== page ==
Effort limits
Gear restrictions
Limited entry
Spatial closures
Temporal closures
Vessel restrictions
Active vessels
Commonwealth
52 in NPF, 13 in TSPF
NPF
Northern Prawn Fishery (CTH)
TSPF
Torres Strait Prawn Fishery (CTH)
Catch
Commonwealth
Commercial 1.08Kt in NPF, 111.03t in TSPF
Indigenous Unknown
Recreational Unknown
NPF
Northern Prawn Fishery (CTH)
TSPF
Torres Strait Prawn Fishery (CTH)

Commonwealth – Recreational The Australian Government does not manage recreational fishing in Commonwealth waters. Recreational fishing in Commonwealth waters is managed by the state or territory immediately adjacent to those waters, under its management regulations.

Commonwealth – Indigenous The Australian Government does not manage non-commercial Indigenous fishing in Commonwealth waters, with the exception of the Torres Strait. In general, non-commercial Indigenous fishing in Commonwealth waters is managed by the state or territory immediately adjacent to those waters. In the Torres Strait, both commercial and non-commercial Indigenous fishing is managed by the Torres Strait Protected Zone Joint Authority (PZJA) through the Australian Fisheries Management Authority (Commonwealth); the Department of Agriculture, Fisheries and Forestry (Queensland); and the Torres Strait Regional Authority. The PZJA also manages non-Indigenous commercial fishing in the Torres Strait.

Queensland – Indigenous In Queensland, under the Fisheries Act 1994 (Qld), Indigenous fishers are able to use prescribed traditional and non-commercial fishing apparatus in waters open to fishing. Size and possession limits, and seasonal closures do not apply to Indigenous fishers. Further exemptions to fishery regulations can be obtained through permits.

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Catch Chart

Commercial catch of Tiger Prawns - note confidential catch not shown
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References

  1. Buckworth, RC, Hutton, T, Deng, R, Upston, J 2016, Status of the Northern Prawn Fishery Tiger Prawn fishery at the end of 2015 with TAE estimation for 2016, Australian Fisheries Management Authority, Canberra, 2016.
  2. Caputi, N 1993, Aspects of spawner-recruit relationships, with particular reference to crustacean stocks: a review, Australian Journal of Marine and Freshwater Research, 44: 589–607.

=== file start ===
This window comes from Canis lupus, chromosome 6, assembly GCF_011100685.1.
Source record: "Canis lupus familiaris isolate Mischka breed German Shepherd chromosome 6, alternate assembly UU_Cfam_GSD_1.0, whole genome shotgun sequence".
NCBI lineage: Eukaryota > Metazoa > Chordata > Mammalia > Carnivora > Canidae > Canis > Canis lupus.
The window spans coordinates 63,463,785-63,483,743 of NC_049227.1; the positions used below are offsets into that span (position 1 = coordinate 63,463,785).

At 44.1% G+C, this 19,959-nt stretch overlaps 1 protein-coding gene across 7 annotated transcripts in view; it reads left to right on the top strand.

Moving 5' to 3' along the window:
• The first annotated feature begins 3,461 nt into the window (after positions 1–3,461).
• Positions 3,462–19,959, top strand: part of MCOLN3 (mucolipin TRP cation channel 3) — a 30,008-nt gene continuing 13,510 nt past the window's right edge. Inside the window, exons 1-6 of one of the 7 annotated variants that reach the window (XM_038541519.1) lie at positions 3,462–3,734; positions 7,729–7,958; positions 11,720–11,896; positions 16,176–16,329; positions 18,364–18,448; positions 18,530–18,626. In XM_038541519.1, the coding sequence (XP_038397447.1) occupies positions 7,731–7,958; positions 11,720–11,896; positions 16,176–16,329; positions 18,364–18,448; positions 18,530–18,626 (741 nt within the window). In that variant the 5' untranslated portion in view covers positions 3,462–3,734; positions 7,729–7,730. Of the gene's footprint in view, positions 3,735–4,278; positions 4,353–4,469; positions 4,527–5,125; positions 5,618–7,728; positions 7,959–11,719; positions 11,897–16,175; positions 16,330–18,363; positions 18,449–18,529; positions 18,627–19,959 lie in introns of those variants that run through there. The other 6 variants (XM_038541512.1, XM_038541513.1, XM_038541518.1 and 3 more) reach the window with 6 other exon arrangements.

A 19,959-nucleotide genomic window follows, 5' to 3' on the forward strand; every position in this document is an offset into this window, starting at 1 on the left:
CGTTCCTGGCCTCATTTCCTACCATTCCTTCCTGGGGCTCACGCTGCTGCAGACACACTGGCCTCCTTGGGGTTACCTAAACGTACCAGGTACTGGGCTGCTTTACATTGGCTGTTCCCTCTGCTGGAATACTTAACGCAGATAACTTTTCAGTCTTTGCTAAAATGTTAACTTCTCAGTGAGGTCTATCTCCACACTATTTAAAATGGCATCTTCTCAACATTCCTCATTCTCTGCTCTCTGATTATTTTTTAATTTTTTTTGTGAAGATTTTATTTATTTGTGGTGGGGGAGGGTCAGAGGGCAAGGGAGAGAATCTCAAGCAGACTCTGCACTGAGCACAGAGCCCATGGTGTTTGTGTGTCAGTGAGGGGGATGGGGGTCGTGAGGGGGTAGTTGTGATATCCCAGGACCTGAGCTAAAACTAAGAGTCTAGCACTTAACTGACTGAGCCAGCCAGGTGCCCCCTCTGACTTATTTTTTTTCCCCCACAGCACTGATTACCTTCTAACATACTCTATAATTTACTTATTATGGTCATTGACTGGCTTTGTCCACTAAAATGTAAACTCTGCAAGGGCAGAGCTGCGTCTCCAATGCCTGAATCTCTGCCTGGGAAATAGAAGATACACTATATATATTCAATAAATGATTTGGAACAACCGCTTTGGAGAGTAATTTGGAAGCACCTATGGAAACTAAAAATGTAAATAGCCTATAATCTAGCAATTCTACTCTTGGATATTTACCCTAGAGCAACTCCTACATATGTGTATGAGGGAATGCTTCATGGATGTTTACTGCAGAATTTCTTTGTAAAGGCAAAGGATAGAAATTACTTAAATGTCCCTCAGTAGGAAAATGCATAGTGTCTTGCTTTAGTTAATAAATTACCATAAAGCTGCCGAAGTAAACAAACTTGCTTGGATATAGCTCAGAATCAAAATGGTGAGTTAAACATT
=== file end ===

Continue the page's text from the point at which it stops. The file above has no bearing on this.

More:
3. Caputi, N, de Lestang, S,Hart, A, Kangas, M, Johnston, D and Penn, J 2014b, Catch Predictions in Stock Assessment and Management of Invertebrate Fisheries Using Pre-Recruit Abundance—Case Studies from Western Australia, Reviews in Fisheries Science and Aquaculture, 22:1, 36-54.
  4. Caputi, N, Feng, M, Pearce, A, Benthuysen, J, Denham, A, Hetzel, Y, Matear, R, Jackson, G, Molony, B, Joll, L and Chandrapavan, A 2014a, Management implications of climate change effect on fisheries in Western Australia: part 1, Fisheries Research and Development Corporation project 2010/535, Fisheries research report, Western Australian Department of Fisheries.
  5. Caputi, N, Kangas, M, Hetzel, Y, Denham, A, Pearce, A and Chandrapavan, A 2016, Management adaptation of invertebrate fisheries to an extreme marine heat wave event at a global warming hotspot. Ecology and Evolution. doi: 10.1002/ece3.2137
  6. Caputi, N, Penn, JW, Joll, LM and Chubb, CF 1998, Stock–recruitment–environment relationships for invertebrate species of Western Australia, in GS Jamieson and A Campbell (eds), Proceedings of the North Pacific Symposium on Invertebrate Stock Assessment and Management, Canadian Special Publication of Fisheries and Aquatic Sciences, 125: 247–255.
  7. Department of Fisheries 2014, Shark Bay Prawn Managed Fishery Harvest Strategy 2014–2019, Fisheries Management Paper No. 267, Department of Fisheries, Western Australia.